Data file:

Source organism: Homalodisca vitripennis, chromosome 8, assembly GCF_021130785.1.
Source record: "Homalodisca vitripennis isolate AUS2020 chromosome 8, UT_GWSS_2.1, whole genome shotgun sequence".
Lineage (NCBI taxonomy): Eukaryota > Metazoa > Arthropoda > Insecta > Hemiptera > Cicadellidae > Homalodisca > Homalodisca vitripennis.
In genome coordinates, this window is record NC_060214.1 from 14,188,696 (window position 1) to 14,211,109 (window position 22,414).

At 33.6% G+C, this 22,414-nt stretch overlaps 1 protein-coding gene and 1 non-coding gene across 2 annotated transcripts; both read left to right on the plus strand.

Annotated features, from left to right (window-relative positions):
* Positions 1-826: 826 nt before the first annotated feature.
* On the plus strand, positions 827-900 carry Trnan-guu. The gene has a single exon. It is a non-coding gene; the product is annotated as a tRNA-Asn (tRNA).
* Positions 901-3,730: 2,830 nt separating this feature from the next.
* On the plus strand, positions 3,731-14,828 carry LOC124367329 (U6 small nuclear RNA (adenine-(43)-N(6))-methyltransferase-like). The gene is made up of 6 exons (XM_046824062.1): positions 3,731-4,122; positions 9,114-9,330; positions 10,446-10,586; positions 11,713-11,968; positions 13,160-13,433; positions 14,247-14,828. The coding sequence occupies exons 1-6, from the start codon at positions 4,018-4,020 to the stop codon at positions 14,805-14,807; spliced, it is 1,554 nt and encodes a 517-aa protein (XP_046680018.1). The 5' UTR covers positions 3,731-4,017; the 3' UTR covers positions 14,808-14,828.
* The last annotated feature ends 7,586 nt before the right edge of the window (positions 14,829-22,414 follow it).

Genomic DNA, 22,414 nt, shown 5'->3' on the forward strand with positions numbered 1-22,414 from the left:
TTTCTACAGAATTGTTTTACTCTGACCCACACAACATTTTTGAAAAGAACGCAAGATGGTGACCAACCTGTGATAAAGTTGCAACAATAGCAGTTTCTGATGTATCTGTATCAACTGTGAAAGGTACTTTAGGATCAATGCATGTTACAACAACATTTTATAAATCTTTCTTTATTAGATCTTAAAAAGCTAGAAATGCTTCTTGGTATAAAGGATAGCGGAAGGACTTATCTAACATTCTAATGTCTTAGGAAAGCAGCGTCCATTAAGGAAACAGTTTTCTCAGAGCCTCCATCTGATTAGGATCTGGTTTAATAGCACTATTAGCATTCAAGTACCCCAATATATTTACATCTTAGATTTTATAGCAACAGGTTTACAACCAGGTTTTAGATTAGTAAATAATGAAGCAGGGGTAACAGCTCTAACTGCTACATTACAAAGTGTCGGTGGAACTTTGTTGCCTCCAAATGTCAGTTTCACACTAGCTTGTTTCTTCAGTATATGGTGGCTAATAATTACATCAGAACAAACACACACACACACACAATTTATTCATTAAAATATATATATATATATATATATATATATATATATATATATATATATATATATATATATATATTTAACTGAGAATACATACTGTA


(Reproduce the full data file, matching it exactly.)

Source organism: Homalodisca vitripennis, chromosome 8, assembly GCF_021130785.1.
Source record: "Homalodisca vitripennis isolate AUS2020 chromosome 8, UT_GWSS_2.1, whole genome shotgun sequence".
Lineage (NCBI taxonomy): Eukaryota > Metazoa > Arthropoda > Insecta > Hemiptera > Cicadellidae > Homalodisca > Homalodisca vitripennis.
In genome coordinates, this window is record NC_060214.1 from 14,188,696 (window position 1) to 14,211,109 (window position 22,414).

At 33.6% G+C, this 22,414-nt stretch overlaps 1 protein-coding gene and 1 non-coding gene across 2 annotated transcripts; both read left to right on the plus strand.

Annotated features, from left to right (window-relative positions):
* Positions 1-826: 826 nt before the first annotated feature.
* On the plus strand, positions 827-900 carry Trnan-guu. The gene has a single exon. It is a non-coding gene; the product is annotated as a tRNA-Asn (tRNA).
* Positions 901-3,730: 2,830 nt separating this feature from the next.
* On the plus strand, positions 3,731-14,828 carry LOC124367329 (U6 small nuclear RNA (adenine-(43)-N(6))-methyltransferase-like). The gene is made up of 6 exons (XM_046824062.1): positions 3,731-4,122; positions 9,114-9,330; positions 10,446-10,586; positions 11,713-11,968; positions 13,160-13,433; positions 14,247-14,828. The coding sequence occupies exons 1-6, from the start codon at positions 4,018-4,020 to the stop codon at positions 14,805-14,807; spliced, it is 1,554 nt and encodes a 517-aa protein (XP_046680018.1). The 5' UTR covers positions 3,731-4,017; the 3' UTR covers positions 14,808-14,828.
* The last annotated feature ends 7,586 nt before the right edge of the window (positions 14,829-22,414 follow it).

Genomic DNA, 22,414 nt, shown 5'->3' on the forward strand with positions numbered 1-22,414 from the left:
TTTCTACAGAATTGTTTTACTCTGACCCACACAACATTTTTGAAAAGAACGCAAGATGGTGACCAACCTGTGATAAAGTTGCAACAATAGCAGTTTCTGATGTATCTGTATCAACTGTGAAAGGTACTTTAGGATCAATGCATGTTACAACAACATTTTATAAATCTTTCTTTATTAGATCTTAAAAAGCTAGAAATGCTTCTTGGTATAAAGGATAGCGGAAGGACTTATCTAACATTCTAATGTCTTAGGAAAGCAGCGTCCATTAAGGAAACAGTTTTCTCAGAGCCTCCATCTGATTAGGATCTGGTTTAATAGCACTATTAGCATTCAAGTACCCCAATATATTTACATCTTAGATTTTATAGCAACAGGTTTACAACCAGGTTTTAGATTAGTAAATAATGAAGCAGGGGTAACAGCTCTAACTGCTACATTACAAAGTGTCGGTGGAACTTTGTTGCCTCCAAATGTCAGTTTCACACTAGCTTGTTTCTTCAGTATATGGTGGCTAATAATTACATCAGAACAAACACACACACACACACAATTTATTCATTAAAATATATATATATATATATATATATATATATATATATATATATATATATATATATATATATATTTAACTGAGAATACATACTGTA